One anecdote particularly illustrates the power of this administrative approach to assuring equal rights for all citizens. In 1968, Robert “Dynamite Bob” Chambliss had surgery at a Birmingham Alabama hospital that had refused to treat a Freedom Rider seriously beaten by fellow Klan members in the bus station in 1961.  He demanded that the black male patient admitted to his room (randomly assigned as required by the Title VI guidelines) be removed or he would “bomb the hospital as he had bombed the church.” The hospital refused and he was discharged to the care of his family.  The FBI and local authorities, convinced of his guilt, chose not to attempt a prosecution because they did not believe they could obtain a conviction by a jury in Birmingham. It would take until 1977 before Chambliss was sentenced to life for the Birmingham church bombing that killed four children.  It would take until 2002 to convict his two surviving co-conspirators.  It would take until 2017, to elect U.S. Senator Doug Jones (D, AL), who had successfully prosecuted the co-conspirators.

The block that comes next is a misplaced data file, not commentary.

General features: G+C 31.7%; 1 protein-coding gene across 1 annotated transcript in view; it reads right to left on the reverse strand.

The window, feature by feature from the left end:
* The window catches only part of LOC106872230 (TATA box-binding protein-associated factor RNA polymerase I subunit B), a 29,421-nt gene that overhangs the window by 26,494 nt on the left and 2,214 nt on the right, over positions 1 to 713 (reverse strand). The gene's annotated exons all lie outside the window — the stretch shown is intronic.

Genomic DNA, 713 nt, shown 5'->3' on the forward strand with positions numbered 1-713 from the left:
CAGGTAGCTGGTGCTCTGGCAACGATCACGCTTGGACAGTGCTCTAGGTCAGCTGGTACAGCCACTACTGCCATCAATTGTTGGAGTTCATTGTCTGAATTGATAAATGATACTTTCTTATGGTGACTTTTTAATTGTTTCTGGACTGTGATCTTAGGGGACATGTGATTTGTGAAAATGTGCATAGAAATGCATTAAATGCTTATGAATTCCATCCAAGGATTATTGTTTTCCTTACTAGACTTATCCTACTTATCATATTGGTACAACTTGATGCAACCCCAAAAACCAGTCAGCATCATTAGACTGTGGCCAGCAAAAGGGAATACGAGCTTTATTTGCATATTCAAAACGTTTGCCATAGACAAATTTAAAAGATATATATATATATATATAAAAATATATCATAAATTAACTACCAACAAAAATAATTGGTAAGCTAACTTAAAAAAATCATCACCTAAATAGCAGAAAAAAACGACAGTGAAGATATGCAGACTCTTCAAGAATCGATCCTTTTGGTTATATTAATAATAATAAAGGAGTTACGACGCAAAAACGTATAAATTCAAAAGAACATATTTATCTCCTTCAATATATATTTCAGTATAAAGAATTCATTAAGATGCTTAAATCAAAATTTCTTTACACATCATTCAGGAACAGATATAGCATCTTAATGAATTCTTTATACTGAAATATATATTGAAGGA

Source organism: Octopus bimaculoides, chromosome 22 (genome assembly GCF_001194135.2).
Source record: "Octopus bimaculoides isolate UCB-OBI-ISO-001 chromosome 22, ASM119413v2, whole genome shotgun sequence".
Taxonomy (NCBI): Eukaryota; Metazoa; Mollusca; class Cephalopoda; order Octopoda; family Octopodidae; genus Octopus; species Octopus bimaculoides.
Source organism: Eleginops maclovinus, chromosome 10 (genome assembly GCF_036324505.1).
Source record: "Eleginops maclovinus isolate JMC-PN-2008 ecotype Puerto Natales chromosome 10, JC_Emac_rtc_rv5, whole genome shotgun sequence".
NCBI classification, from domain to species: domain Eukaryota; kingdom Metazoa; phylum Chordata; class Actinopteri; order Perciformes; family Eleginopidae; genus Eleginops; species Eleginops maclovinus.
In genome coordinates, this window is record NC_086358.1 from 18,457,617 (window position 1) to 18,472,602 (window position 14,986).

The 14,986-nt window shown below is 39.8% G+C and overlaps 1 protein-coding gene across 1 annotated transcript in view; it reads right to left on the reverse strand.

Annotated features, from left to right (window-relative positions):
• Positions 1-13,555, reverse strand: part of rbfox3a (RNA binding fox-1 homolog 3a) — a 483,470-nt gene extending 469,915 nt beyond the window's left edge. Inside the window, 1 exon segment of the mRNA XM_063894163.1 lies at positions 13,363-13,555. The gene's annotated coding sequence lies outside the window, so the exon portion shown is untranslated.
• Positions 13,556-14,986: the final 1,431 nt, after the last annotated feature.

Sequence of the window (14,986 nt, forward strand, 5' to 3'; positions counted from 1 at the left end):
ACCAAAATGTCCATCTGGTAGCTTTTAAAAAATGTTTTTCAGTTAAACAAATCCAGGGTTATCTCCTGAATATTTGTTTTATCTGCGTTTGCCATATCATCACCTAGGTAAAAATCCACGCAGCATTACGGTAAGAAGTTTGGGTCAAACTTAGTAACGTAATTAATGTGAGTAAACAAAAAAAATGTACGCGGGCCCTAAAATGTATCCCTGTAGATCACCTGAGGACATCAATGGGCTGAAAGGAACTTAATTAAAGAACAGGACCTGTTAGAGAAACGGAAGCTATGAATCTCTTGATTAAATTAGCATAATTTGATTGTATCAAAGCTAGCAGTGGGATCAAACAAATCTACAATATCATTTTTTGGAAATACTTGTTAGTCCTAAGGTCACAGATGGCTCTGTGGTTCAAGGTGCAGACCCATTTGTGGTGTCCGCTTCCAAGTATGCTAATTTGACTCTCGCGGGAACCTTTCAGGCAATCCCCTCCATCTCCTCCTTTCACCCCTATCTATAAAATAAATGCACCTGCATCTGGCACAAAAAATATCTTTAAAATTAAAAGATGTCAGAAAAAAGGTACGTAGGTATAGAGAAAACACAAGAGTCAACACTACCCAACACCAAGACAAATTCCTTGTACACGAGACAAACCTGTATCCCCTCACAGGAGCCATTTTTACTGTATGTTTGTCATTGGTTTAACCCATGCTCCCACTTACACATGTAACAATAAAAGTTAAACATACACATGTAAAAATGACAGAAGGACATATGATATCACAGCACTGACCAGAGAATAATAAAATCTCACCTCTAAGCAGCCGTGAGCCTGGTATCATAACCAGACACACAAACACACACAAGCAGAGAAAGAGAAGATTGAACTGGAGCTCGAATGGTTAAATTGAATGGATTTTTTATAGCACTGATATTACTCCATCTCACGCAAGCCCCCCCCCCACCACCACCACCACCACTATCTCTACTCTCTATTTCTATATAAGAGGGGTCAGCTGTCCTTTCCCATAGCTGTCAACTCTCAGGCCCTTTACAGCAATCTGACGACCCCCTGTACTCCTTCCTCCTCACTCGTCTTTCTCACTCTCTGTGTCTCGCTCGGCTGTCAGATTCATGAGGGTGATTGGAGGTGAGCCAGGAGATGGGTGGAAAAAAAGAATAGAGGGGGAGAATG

The success of the rapid transformation of the nation’s hospitals achieved through Medicare’s implementation and, perhaps, others in the future, depend upon (1) persistent pressure by a grassroots social movement combined with broader moral repugnance, (2) publicly visible concrete standards and (3) strong preconditions on government spending.  The administrative state with the implementation of the Medicare program perhaps came as close as it ever has to Lincoln’s vision of a “government of the people, by the people and for the people.”  Certainly, to paraphrase Martin Luther King, “the arc of the moral universe bent toward justice” a lot faster.